A newborn, nearby supernova with the potential to significantly improve our knowledge of the universe has been discovered by a supercomputer, two telescopes on opposite sides of the world, a sharp-eyed astronomer, and his helpful Oxford colleague. The Reg spoke with Peter Nugent, the California astronomer who first spotted the …
> "That's the nice thing about NERSC having all these cores available," he said. "We could just increase the load with just one change in one line in a piece of code and, boom, it just goes off and grabs more processors."
Uh, huh? You have to actually edit and recompile the code to change the number of CPUs? Sorry, that's hideously crude and primitive, cloud apps based on services like AWS or Appengine can do that without needing to be rebuilt, or even restarted. They should try not to boast about their weaknesses.
Thus spake the Master Programmer:
> "Cloud apps based on services like AWS or Appengine can do that without needing to be rebuilt. They should try not to boast about their weaknesses."
Who better follows the Tao? He who writes code of great elegance and power to fuel shopping carts and accounting packages, or he who writes ten thousand lines of dross that bears witness to a dying star?
...that 'line of code' may be part of the job's run control script.
Its not unusual for jobs run on systems bigger than a bog standard server to require the run control script to tell the OS what resources this run requires: not doing so is an excellent way of wasting computer power. The number of cores the job needs is an obvious candidate for such a request.
Re: Thus spake the Master Programmer
You sir, are fucking awesome.
Don't be daft. It's a simple configuration file change.
vi $filename.config; edit the string "UseCores=60" to "UseCores=120" ... and then run the file. No re-compilation required.
Why bother? I'll leave that as an exercise for the reader ...
Input for the mods ... and commentards.
One of the Grahams (Marsden or Bartlett) commented that they had hit "reply to post", but it had appeared as a new comment not a reply ... I pooh-poohed the comment, suspecting he was just hitting the "post your own message" button at the bottom of the comments. Which I *HAVE* done. I'm human, I make (mi)steaks.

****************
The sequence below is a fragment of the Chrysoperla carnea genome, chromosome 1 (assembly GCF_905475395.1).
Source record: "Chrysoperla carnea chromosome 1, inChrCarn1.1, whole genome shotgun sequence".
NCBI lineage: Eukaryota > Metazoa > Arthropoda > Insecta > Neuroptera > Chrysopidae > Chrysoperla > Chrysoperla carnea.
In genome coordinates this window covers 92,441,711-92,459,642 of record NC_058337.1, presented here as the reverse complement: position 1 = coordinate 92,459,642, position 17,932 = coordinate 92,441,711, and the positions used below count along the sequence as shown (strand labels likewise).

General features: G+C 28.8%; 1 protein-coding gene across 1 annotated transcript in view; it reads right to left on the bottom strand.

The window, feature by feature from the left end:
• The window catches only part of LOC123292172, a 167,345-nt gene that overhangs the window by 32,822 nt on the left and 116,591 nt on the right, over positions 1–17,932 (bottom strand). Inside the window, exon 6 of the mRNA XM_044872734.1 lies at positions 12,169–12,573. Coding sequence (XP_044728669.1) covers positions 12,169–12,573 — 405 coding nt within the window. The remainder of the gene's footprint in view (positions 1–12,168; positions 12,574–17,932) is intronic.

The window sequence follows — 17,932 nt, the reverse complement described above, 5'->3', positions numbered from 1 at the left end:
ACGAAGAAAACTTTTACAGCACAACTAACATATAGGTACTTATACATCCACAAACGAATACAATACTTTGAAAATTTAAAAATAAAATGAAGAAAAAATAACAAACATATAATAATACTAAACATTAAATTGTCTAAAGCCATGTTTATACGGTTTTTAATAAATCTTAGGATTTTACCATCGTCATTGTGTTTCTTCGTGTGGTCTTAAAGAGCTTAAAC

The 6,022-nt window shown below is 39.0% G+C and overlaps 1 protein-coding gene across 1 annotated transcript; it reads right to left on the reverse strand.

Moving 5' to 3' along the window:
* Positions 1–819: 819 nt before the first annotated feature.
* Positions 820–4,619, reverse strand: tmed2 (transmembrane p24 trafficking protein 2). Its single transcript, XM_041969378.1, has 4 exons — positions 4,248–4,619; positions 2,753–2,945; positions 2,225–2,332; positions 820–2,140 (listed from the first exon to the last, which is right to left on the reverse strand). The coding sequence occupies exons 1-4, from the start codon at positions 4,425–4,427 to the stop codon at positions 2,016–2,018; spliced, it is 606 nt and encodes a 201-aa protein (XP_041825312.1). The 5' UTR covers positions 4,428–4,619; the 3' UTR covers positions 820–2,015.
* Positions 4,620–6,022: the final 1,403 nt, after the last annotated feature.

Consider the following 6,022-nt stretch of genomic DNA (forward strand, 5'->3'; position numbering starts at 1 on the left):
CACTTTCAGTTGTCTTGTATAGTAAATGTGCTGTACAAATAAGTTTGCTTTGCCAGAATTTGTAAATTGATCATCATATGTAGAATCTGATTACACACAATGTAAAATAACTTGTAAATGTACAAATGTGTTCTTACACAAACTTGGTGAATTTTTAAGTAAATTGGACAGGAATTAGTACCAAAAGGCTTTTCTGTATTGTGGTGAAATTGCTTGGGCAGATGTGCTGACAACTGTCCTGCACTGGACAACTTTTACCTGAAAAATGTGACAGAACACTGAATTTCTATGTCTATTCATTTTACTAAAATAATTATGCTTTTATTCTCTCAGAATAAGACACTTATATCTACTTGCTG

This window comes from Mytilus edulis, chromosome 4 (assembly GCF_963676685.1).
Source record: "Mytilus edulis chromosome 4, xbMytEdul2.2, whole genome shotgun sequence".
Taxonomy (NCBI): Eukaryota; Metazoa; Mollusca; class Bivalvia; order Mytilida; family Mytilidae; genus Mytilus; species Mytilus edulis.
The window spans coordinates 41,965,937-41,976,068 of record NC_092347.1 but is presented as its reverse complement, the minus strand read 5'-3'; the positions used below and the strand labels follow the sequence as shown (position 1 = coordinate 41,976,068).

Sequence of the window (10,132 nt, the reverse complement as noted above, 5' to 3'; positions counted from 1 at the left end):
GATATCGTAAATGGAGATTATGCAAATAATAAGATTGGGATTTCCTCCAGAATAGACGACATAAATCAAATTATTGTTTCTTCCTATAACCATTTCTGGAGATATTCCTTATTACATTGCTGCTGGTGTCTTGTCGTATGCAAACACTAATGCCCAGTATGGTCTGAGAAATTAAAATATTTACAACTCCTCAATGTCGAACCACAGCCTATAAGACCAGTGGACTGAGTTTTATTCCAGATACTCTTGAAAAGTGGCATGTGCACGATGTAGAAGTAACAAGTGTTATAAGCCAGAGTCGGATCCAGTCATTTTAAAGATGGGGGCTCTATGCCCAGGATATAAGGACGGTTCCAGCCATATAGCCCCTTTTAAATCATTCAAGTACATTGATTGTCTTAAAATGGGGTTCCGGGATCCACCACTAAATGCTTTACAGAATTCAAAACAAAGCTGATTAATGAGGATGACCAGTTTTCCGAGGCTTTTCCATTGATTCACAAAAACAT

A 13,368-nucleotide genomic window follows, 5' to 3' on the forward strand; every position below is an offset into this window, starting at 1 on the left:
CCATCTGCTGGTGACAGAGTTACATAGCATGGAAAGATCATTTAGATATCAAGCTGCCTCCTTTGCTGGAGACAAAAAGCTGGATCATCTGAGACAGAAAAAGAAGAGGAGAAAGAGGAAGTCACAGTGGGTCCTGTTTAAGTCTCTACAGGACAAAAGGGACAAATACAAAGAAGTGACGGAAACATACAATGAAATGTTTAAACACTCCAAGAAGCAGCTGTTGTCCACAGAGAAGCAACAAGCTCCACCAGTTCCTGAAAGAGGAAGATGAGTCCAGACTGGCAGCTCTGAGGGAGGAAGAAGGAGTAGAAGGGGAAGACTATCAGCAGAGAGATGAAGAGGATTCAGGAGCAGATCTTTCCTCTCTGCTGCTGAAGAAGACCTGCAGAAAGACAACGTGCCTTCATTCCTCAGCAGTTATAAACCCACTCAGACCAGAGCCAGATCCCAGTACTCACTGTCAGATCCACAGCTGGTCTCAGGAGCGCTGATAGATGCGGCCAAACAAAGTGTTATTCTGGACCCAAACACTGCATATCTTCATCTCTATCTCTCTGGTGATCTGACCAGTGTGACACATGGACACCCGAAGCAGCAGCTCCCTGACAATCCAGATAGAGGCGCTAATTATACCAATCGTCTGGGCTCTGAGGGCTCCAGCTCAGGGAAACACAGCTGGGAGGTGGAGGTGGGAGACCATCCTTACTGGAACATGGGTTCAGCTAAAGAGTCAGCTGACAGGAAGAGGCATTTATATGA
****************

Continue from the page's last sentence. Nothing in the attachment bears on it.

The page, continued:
But it just happened here in this thread, to me. I responded to the first reply to this article, using the "reply to post" button ... but my post shows up here as a new sub-thread. Only one post had been allowed by the mods when I posted.
I suspect an "off-by-one" error when only one post has been allowed ...
Why post here, instead of emailing the mods directly? It's probably an article where the computer savvy will read the comments ... thus giving the commentards a heads-up. The more eyes the better, when tracking down this kinda thang ... Over a third of a century of open source kinda gives a guy an opinion ;-)
Re: Input for the mods ... and commentards.
Ok we'll check it out.
Re AC: You've got to love smartasses. You're what, 15? Don't you know that supercomputers are not effing webservices?
But to be ontopic: way cool stuff.
34 teraflops per second? Wow!
It gets more powerful the longer it runs!
"34 teraflops per second"? "1.05 petaflops/sec"?
presumably you just mean "34 teraflops." and "1.05 petaflops"
FLOP = floating point operations per second.
come on reg!
So glad I'm not the only sad nerd who could't resist pointing this out. It just.... grates.
Floating Point Accellerators!